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Nike and Ocean Conservancy are encouraging companies to avoid the cargo routes that pass through the Arctic Ocean, with the launch of a Corporate Arctic Transportation Pact.
The sportswear giant and the environmental organization presented this pact this week, with which they invite companies to commit to not intentionally shipping through the Arctic ecosystem, which experts fear is becoming too fragile.
Global freight transport currently accounts for about 3% of greenhouse gas emissions.
“As the ice in the Arctic continues to shrink due to climate change, it opens the possibility of cargo traffic on oceanic routes that were not navigable before,” Ocean Conservancy said in a press release.
“And although these routes may offer reduced transit times, increasing vessel traffic on Arctic cargo routes represents a great risk and can potentially generate devastating environmental impacts,” he added.
Ocean Conservancy also notes that hazards related to navigation in the Arctic could increase the risk factor in the event of an accident, grounding or spilling of oil.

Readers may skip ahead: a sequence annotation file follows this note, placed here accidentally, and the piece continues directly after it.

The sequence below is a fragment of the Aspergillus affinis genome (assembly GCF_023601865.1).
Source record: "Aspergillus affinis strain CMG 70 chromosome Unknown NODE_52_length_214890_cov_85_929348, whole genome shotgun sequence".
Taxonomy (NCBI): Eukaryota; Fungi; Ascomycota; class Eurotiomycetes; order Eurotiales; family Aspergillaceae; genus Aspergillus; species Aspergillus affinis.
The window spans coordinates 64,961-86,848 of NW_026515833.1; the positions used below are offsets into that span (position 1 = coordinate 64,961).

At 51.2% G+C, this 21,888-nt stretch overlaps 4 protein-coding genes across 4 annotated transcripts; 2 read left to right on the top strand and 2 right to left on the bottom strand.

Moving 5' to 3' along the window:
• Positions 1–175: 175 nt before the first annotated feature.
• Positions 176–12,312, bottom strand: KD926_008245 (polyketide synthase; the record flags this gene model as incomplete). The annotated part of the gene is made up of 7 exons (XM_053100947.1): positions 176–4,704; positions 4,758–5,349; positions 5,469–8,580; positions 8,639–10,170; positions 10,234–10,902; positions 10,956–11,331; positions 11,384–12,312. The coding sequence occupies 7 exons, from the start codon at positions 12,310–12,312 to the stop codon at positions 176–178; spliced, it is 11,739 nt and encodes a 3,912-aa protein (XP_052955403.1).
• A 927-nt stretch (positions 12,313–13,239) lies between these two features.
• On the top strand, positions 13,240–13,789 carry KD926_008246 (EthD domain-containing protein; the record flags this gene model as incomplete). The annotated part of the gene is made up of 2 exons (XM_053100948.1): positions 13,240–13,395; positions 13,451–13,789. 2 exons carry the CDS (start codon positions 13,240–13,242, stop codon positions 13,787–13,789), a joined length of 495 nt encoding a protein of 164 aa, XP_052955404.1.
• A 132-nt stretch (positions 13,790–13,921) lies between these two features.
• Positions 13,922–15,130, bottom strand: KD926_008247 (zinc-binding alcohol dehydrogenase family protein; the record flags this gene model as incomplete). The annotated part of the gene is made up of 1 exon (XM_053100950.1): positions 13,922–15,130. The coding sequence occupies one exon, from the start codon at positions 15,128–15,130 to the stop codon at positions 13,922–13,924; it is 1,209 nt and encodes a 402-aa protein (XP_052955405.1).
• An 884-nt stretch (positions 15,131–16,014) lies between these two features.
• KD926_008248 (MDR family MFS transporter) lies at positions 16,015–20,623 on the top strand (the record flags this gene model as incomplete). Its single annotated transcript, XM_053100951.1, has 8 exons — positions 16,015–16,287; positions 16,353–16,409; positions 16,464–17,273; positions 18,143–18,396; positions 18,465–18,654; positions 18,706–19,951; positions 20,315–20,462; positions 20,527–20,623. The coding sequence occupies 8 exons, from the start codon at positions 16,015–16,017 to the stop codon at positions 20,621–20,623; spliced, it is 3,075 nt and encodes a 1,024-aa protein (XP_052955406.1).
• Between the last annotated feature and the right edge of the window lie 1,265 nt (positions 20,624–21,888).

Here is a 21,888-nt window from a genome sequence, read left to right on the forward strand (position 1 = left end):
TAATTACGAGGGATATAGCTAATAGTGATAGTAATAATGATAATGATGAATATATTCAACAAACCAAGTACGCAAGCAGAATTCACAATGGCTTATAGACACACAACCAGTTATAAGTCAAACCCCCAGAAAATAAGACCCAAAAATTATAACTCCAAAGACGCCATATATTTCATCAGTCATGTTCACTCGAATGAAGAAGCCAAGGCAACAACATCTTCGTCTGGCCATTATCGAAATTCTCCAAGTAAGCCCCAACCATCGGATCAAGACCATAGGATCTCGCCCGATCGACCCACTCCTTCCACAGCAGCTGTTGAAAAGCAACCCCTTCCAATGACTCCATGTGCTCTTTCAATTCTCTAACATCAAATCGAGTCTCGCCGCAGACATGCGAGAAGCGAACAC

Signatories to the pact have committed themselves to exploring ways to reduce emissions from their shipments globally and to support the development of preventive navigation practices in the Arctic, with a view to improving the environmental and human safety of current and potential future traffic in the Artic.
“We know that climate change affects the way our athletes train and play, and the fact that they can enjoy the sport they practice,” said Hilary Krane, executive vice president, administrative director and general legal advisor for Nike, Inc., in a press release.
“Through this pact, we have made a clear decision: to help protect the planet and preserve the Arctic,” he said.
“The dangers of trans-Antarctic transport routes outweigh all the perceived benefits and we cannot ignore the impacts of greenhouse gas emissions from world transport on our oceans,” added Janis Searles Jones, executive director of Ocean Conservancy.
“Ocean Conservancy applauds Nike for recognizing that the ultimate goal here is a shared responsibility for the health of the Arctic; as well as it believes that the announcement will stimulate the much-needed actions to prevent the risky transport through the Arctic and expects additional commitments to occur reduce global freight transport emissions, “he insisted.
The initial group of signatories to the pact includes fashion companies such as Gap Inc., H&M Group, Kering and PVH Corp., together with the CMA CGM, Evergreen, Hapag-Lloyd and Mediterranean Shipping Company shipping companies.
Source: Fashion Network